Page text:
Few photographers have a seascape portfolio as impressive as British photographer Mark Dobson. He’s mastered the skill of capturing the raw power of waves and it’s my pleasure to announce him as this month’s featured photographer. In this interview, you’ll learn more about Mark and his journey through photography, as well as get some useful tips on how you can capture better seascape images.
Start by telling us a little about yourself
I’m a UK photographer based in the far south-west of Cornwall.
Photography is a full-time passion and career. My professional career started in February 2018 and so far my images of the ocean have been widely published in national photography magazines, exhibited in a London gallery, and awarded in a national competition (Coastal View Winner 2019 – Shipwrecked Mariners Ultimate Sea View Awards)
You’ll always find me close to the sea and I organize and lead photography workshops around the coast of Cornwall here in the UK, and further afield in different parts of the world. At present, I’m currently working with other UK seascape photographers and expanding the photography workshops.
How would you describe your style of photography?
The main style and focus of my images are always trying to capture the mood rather than the scene. This is often easier said than done, especially during stormy weather, which is my preferred shooting conditions.
People who have viewed my work often comment on the energy captured within the image, and that’s always my main incentive when out on a shoot.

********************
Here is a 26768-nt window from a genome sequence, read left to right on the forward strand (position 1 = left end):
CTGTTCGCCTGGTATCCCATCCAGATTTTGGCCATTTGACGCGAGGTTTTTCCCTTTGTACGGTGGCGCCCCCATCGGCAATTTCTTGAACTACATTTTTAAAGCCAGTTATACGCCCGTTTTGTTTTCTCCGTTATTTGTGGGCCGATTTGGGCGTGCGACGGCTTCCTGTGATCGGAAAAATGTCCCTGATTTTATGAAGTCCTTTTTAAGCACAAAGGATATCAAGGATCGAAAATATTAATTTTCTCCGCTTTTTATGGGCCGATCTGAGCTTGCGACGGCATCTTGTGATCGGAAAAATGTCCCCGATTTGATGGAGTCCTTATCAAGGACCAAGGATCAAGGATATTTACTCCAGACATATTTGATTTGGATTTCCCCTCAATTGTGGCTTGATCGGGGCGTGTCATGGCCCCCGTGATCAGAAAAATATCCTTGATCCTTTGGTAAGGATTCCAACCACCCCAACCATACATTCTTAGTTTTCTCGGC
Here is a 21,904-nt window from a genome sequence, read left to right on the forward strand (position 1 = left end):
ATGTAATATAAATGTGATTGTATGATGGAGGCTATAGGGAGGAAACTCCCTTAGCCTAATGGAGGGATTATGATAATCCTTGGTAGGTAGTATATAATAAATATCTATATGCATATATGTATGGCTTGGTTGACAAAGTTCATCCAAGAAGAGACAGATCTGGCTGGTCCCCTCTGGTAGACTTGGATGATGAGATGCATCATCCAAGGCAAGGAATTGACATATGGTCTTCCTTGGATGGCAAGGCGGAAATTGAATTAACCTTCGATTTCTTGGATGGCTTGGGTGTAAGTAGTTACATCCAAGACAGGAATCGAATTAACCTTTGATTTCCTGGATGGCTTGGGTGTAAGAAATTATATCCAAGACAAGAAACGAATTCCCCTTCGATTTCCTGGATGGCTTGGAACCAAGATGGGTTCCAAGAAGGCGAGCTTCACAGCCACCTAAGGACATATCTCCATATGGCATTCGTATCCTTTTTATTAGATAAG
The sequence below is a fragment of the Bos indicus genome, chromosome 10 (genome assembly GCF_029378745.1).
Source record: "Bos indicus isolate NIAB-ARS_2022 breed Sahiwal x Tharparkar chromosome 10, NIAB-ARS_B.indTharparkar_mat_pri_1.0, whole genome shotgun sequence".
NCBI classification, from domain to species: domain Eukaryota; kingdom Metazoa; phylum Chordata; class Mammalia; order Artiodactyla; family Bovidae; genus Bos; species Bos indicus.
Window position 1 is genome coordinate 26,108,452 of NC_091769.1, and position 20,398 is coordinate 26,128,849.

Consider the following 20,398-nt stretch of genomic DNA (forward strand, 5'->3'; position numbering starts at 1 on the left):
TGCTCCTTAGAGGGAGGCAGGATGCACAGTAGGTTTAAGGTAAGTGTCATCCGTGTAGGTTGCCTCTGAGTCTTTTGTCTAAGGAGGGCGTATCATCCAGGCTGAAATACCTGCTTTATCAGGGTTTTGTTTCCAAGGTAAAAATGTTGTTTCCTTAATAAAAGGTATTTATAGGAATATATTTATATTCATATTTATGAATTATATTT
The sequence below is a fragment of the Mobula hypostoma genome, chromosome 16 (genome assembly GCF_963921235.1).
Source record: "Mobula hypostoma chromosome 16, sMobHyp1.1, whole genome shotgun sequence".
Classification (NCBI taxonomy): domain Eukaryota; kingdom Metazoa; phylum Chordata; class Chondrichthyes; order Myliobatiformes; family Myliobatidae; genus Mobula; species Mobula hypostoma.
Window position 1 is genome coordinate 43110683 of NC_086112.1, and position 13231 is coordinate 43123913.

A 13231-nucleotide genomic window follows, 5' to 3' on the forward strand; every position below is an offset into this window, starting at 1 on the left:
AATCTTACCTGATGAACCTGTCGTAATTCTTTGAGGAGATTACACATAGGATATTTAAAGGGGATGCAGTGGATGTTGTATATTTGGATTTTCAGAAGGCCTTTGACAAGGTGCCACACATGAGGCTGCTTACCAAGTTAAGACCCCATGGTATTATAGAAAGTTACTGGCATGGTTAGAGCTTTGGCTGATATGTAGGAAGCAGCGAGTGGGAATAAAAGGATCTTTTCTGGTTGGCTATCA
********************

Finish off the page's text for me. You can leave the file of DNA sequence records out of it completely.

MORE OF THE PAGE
Most of your portfolio consists of seascape photography. What is it that fascinates you about the ocean and why has this become your main focus?
The ocean is fascinating, and coastal scenes are a personal preference. The many different moods of the ocean, from the calm and serene, to the dramatic and powerful, the coast always inspires.
Most of my inspiration comes from the ocean. Especially, when the Atlantic weather systems produce powerful storms, the thrill and excitement far outweigh the prospect of heading out and battling against the elements. No two waves are the same, each wave being totally unique, and this is particularly attractive from a photographic point of view.
Another appealing feature is the ever-changing aspect of the coast itself, many locations are constantly changing from tidal movements. A recent example of this is a location called Porth Nanven, where all the sand has been washed out into the ocean exposing some really fascinating bedrock. I know this won’t last long before the sea hides these secrets again with an incoming tide.
What do you look for when approaching a scene? How much of your photography is pre-planned?
There will often be an image in mind before heading out to a location. It’s just a case of incorporating the vision into reality. This will often be achieved using creative camera techniques, like the creative use of shutter speed and capturing the right motion that works well within the image, this is always the main priority. Everything else is then based around that.